Better approximately right than precisely wrong
“Better approximately right than precisely wrong”, a well-known phrase that we all know and understand. It means that perfect precision does not exist (planning paralysis), but sound approximations are good enough to do the planning job for you.
In planning & budgeting, we have a tendency to add more details to the plan, which allows use to have a more detailed overview. But it also means much more work (more data points) to create and update the plan. It gives a false feeling of control: more detail = more data = better decisions. But that is not the case, it adds to the workload and in most cases, it decreases the forecast accuracy.
And why is that? The more granular the level in your planning, the higher the chance of disruptions to your plan. Let me give a simplified example: you always planned on product level per country. A new planner arrives and wants to start to plan on product level per store per country. This adds more detail, so you have a better understanding what is needed on store level. But due to local conditions, actions, competitors, the actual figures per store can deviate largely from your plan (precisely wrong). Looking at actuals from an aggregate (country) level, it suddenly is approximately right. This is because deviations on store level (higher or lower) level out on aggregate (country) level.
With planning on country level, you still can stock the stores based on the actual sales figures. This data will come in regularly and your distribution centre (DC) can schedule frequent delivers to the stores, this is an operational exercise. The question remains to what level of detail you need to plan. The good news is that If you plan on a very detailed level, you have all the data at your disposal to do the math. Based on different levels of aggregation, you can look backwards at your plans and compare that to the actuals. On the lowest levels of details, your forecast accuracy is probably not that great. Look for the aggregate levels where your forecast accuracy starts to increase and becomes consistent, so over a longer period of time. This is the level of detail (or aggregation) to be used in your recurring planning exercise.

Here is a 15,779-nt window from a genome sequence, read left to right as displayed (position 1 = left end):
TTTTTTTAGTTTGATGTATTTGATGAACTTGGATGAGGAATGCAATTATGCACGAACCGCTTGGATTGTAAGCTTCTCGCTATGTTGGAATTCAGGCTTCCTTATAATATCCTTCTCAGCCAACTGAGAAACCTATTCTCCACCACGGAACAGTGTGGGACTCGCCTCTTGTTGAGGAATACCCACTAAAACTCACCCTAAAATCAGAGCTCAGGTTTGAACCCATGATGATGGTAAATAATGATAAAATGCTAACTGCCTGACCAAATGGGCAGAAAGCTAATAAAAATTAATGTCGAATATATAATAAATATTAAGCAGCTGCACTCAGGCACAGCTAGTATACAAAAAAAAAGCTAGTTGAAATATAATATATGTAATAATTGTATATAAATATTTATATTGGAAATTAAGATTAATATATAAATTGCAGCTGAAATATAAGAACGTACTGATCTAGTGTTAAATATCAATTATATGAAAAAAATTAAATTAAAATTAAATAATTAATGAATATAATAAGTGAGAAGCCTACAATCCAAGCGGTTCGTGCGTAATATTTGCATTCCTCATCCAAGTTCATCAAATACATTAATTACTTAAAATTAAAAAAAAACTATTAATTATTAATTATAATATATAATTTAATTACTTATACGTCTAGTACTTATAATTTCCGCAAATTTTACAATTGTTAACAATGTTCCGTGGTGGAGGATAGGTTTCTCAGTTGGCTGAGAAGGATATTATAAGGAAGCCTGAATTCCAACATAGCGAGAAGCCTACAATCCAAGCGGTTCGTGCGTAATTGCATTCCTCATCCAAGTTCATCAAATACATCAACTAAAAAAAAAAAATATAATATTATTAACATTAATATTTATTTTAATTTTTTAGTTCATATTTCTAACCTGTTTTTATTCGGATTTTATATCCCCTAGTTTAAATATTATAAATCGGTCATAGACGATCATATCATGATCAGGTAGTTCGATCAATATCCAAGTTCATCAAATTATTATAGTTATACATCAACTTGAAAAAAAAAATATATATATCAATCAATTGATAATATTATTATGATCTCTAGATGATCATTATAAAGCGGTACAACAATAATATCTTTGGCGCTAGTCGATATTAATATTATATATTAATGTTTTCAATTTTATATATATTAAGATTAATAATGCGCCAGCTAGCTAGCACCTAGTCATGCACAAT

And yes, that will feel awkward. You have to let go of that false sense of control, of the detailed plans. But it saves you a ton of time per planning iteration, and you have an increased forecast accuracy (approximately right). A plan is per definition wrong, but is used as ‘the dot on the horizon’, the goal your organisation wants to achieve. But the path towards that goal can be adjusted based on changing market conditions, unforeseen events. And even an initial plan can be adjusted based on major disruptions. Many companies adjusted their year planning during 2020, when COVID-19 made the majority of plans redundant. In that case, it is easier to adjust the plan to the levels of detail with the highest forecast accuracy to be able to quickly respond to changing events. More detail = more data points = longer time needed to adjust.
Forget about adding more detail to your plans, find the right (aggregate) levels and make your planning cycle quicker, more accurate and easier to adjust. It is much better to be approximately right than precisely wrong.